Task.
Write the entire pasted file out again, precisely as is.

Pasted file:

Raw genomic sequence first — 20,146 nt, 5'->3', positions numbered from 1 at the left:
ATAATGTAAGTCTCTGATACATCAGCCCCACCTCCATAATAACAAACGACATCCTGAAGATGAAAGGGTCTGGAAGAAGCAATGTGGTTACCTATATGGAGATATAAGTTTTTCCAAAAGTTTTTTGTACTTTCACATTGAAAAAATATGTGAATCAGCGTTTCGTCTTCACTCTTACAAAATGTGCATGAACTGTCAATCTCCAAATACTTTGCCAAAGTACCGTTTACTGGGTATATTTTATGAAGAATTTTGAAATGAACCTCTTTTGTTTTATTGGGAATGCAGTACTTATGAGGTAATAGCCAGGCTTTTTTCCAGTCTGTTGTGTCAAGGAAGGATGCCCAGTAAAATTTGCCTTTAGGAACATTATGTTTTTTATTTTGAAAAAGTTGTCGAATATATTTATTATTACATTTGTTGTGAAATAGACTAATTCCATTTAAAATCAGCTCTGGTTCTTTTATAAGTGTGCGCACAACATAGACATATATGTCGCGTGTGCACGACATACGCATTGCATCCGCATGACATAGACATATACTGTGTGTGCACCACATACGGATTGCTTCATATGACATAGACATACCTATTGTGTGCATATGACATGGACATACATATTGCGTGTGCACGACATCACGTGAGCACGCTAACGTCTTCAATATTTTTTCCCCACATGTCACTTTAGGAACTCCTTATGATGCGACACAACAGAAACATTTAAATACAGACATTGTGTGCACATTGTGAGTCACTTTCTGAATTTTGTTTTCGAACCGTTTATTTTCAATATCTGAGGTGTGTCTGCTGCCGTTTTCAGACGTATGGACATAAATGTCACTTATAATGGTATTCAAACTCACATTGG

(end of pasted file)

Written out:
Raw genomic sequence first — 20,146 nt, 5'->3', positions numbered from 1 at the left:
ATAATGTAAGTCTCTGATACATCAGCCCCACCTCCATAATAACAAACGACATCCTGAAGATGAAAGGGTCTGGAAGAAGCAATGTGGTTACCTATATGGAGATATAAGTTTTTCCAAAAGTTTTTTGTACTTTCACATTGAAAAAATATGTGAATCAGCGTTTCGTCTTCACTCTTACAAAATGTGCATGAACTGTCAATCTCCAAATACTTTGCCAAAGTACCGTTTACTGGGTATATTTTATGAAGAATTTTGAAATGAACCTCTTTTGTTTTATTGGGAATGCAGTACTTATGAGGTAATAGCCAGGCTTTTTTCCAGTCTGTTGTGTCAAGGAAGGATGCCCAGTAAAATTTGCCTTTAGGAACATTATGTTTTTTATTTTGAAAAAGTTGTCGAATATATTTATTATTACATTTGTTGTGAAATAGACTAATTCCATTTAAAATCAGCTCTGGTTCTTTTATAAGTGTGCGCACAACATAGACATATATGTCGCGTGTGCACGACATACGCATTGCATCCGCATGACATAGACATATACTGTGTGTGCACCACATACGGATTGCTTCATATGACATAGACATACCTATTGTGTGCATATGACATGGACATACATATTGCGTGTGCACGACATCACGTGAGCACGCTAACGTCTTCAATATTTTTTCCCCACATGTCACTTTAGGAACTCCTTATGATGCGACACAACAGAAACATTTAAATACAGACATTGTGTGCACATTGTGAGTCACTTTCTGAATTTTGTTTTCGAACCGTTTATTTTCAATATCTGAGGTGTGTCTGCTGCCGTTTTCAGACGTATGGACATAAATGTCACTTATAATGGTATTCAAACTCACATTGG